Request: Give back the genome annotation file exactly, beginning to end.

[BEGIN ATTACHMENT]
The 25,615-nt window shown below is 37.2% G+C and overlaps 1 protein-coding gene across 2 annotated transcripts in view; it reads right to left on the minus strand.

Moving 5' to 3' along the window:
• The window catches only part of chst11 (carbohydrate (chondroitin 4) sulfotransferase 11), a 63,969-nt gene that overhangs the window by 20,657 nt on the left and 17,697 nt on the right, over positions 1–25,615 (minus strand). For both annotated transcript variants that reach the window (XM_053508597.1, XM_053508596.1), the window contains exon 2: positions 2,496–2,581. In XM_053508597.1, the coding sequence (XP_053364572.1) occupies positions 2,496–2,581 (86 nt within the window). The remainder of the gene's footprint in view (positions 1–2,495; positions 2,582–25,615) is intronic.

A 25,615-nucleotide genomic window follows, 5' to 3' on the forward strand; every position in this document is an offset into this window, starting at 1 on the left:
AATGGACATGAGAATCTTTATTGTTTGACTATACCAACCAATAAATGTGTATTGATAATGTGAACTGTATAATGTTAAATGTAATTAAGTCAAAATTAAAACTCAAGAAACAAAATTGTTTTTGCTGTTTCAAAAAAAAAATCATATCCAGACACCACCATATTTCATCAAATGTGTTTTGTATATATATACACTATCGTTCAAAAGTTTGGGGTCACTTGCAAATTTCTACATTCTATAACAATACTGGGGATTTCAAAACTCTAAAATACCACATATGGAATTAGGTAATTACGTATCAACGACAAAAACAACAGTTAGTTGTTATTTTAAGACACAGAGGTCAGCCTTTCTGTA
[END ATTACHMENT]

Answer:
The 25,615-nt window shown below is 37.2% G+C and overlaps 1 protein-coding gene across 2 annotated transcripts in view; it reads right to left on the minus strand.

Moving 5' to 3' along the window:
• The window catches only part of chst11 (carbohydrate (chondroitin 4) sulfotransferase 11), a 63,969-nt gene that overhangs the window by 20,657 nt on the left and 17,697 nt on the right, over positions 1–25,615 (minus strand). For both annotated transcript variants that reach the window (XM_053508597.1, XM_053508596.1), the window contains exon 2: positions 2,496–2,581. In XM_053508597.1, the coding sequence (XP_053364572.1) occupies positions 2,496–2,581 (86 nt within the window). The remainder of the gene's footprint in view (positions 1–2,495; positions 2,582–25,615) is intronic.

A 25,615-nucleotide genomic window follows, 5' to 3' on the forward strand; every position in this document is an offset into this window, starting at 1 on the left:
AATGGACATGAGAATCTTTATTGTTTGACTATACCAACCAATAAATGTGTATTGATAATGTGAACTGTATAATGTTAAATGTAATTAAGTCAAAATTAAAACTCAAGAAACAAAATTGTTTTTGCTGTTTCAAAAAAAAAATCATATCCAGACACCACCATATTTCATCAAATGTGTTTTGTATATATATACACTATCGTTCAAAAGTTTGGGGTCACTTGCAAATTTCTACATTCTATAACAATACTGGGGATTTCAAAACTCTAAAATACCACATATGGAATTAGGTAATTACGTATCAACGACAAAAACAACAGTTAGTTGTTATTTTAAGACACAGAGGTCAGCCTTTCTGTA